Squarewaves, noises from line printers, fans, rectifiers and drum memories, and of course – Mozart-covers. A typical situation for the early days of digital music. Here’s a vinyl release with all that, which I heard about the other day from Coma at Modland. It was probably released in 1970, and documents a few years of music making with the FACIT EDB 3 and the DATASAAB D 21 in Sweden. These were early works in the Swedish computer industry (since 1953) and it seems that it was not primarily used for military purposes, like elsewhere.
Just like Music From Mathematics (1961), this record combines abstract sound experiments with more poppy songs. Like the first computer music, there’s also covers of famous songs. It’s interesting that the sounds of the machines are included on the record. They are typically forgotten when it comes to documenting computers. But here you can hear all the noises, just like in the modern renaissance of computer peripherals music (oh yeah) and some of Pixelh8’s works. (By the way, it seems that printer music was made in Sweden already in 1966, to impress some exchange students from Tanzania.)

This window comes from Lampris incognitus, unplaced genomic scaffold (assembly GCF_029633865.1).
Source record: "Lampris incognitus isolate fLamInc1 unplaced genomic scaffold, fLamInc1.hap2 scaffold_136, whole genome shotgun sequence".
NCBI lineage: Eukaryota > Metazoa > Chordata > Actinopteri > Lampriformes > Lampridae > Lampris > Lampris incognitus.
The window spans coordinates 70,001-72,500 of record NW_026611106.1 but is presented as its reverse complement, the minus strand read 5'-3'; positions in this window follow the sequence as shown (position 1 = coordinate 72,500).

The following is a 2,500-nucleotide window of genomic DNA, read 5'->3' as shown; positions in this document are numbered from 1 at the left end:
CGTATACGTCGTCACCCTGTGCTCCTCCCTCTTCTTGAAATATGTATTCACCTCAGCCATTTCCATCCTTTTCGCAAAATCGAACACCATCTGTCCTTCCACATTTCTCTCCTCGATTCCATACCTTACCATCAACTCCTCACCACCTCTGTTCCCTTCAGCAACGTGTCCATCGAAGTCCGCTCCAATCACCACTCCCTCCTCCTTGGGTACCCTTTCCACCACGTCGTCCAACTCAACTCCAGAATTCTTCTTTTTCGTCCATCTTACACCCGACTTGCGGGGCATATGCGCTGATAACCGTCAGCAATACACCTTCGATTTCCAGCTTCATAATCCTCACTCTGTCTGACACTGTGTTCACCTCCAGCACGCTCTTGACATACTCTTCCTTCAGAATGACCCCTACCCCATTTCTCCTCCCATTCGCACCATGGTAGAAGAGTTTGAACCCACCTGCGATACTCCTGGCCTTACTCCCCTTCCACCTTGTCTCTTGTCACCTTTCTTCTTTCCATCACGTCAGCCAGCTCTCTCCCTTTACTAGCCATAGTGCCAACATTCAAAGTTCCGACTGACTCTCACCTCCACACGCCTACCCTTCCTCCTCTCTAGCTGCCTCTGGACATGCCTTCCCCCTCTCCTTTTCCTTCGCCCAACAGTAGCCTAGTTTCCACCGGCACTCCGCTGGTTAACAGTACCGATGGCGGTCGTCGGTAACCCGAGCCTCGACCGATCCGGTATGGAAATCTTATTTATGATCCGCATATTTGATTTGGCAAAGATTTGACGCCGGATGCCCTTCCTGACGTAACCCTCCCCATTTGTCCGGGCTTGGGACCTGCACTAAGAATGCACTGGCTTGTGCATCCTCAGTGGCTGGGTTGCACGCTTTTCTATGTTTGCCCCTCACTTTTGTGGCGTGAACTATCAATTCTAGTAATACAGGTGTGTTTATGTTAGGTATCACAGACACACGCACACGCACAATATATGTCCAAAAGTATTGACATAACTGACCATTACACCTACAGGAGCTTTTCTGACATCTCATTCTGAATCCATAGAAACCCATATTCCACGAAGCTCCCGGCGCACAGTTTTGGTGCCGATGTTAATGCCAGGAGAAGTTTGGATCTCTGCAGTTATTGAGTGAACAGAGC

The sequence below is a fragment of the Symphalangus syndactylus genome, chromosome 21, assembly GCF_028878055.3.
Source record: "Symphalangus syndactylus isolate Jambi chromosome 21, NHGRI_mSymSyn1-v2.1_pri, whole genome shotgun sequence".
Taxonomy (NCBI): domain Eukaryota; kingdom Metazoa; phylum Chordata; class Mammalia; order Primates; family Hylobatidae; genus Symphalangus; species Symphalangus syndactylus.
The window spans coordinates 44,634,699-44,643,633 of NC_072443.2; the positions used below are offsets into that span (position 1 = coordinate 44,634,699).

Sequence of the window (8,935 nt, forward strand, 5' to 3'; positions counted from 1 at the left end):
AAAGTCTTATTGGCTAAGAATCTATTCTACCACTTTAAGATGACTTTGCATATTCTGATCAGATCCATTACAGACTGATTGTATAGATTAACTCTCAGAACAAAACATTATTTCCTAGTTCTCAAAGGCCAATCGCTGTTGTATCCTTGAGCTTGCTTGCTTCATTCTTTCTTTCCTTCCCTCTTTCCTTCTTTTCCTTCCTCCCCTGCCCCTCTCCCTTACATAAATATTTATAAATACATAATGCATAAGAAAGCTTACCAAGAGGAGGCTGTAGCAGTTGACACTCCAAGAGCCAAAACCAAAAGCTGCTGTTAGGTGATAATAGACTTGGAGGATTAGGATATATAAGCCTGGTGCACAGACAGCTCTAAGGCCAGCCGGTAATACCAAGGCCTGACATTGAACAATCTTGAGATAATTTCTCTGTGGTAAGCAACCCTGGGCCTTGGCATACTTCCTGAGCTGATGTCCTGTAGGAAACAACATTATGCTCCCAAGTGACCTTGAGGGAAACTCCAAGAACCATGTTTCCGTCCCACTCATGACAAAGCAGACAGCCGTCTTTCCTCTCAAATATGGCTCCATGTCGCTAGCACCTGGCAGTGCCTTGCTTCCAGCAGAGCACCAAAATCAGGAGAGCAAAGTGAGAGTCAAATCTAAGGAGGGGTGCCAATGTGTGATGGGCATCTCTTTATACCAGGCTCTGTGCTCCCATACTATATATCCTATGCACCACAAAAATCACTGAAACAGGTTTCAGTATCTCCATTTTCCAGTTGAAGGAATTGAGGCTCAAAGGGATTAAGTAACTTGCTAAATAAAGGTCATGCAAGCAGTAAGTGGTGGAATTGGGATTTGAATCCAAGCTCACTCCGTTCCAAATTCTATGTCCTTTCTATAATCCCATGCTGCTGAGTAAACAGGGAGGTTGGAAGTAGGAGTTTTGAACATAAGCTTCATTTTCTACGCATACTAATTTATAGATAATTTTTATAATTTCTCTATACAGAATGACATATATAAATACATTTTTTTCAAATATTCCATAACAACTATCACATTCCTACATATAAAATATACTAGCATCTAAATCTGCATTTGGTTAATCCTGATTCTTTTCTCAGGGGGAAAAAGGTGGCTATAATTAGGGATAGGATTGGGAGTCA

One of the songs is also featured in another LP from 1978 (which includes pioneering arpeggio works from 1970). The author of that album told me that he heard computer music in Sweden already in 1959 (while Peter Samson made 1-bit Bach stuff).
A great feature with the record is the voice-over that sounds like an unreal office man from the 1950s. “The square waves come straight from the electron brain inside the computer”. Listen for yourself here: side A and side B. Zeela recorded the vinyl from loudspeaker to microphone to reel tape to computer, so the quality is even better than the original!
UPDATE. A few related things:
- Zeela’s photos of the record.
- Jan W. Morthenson’s song Neutron Star from 1968 was made with the Datasaab D21, which apparently annoyed the EMS-studio. Available for illegal pirate megadownload here. Clicks n cuts 30 years too early.
- A Danish release with Göran Sundqvist’s music, claiming it was made with an EDB computer (while in fact it was the D 21).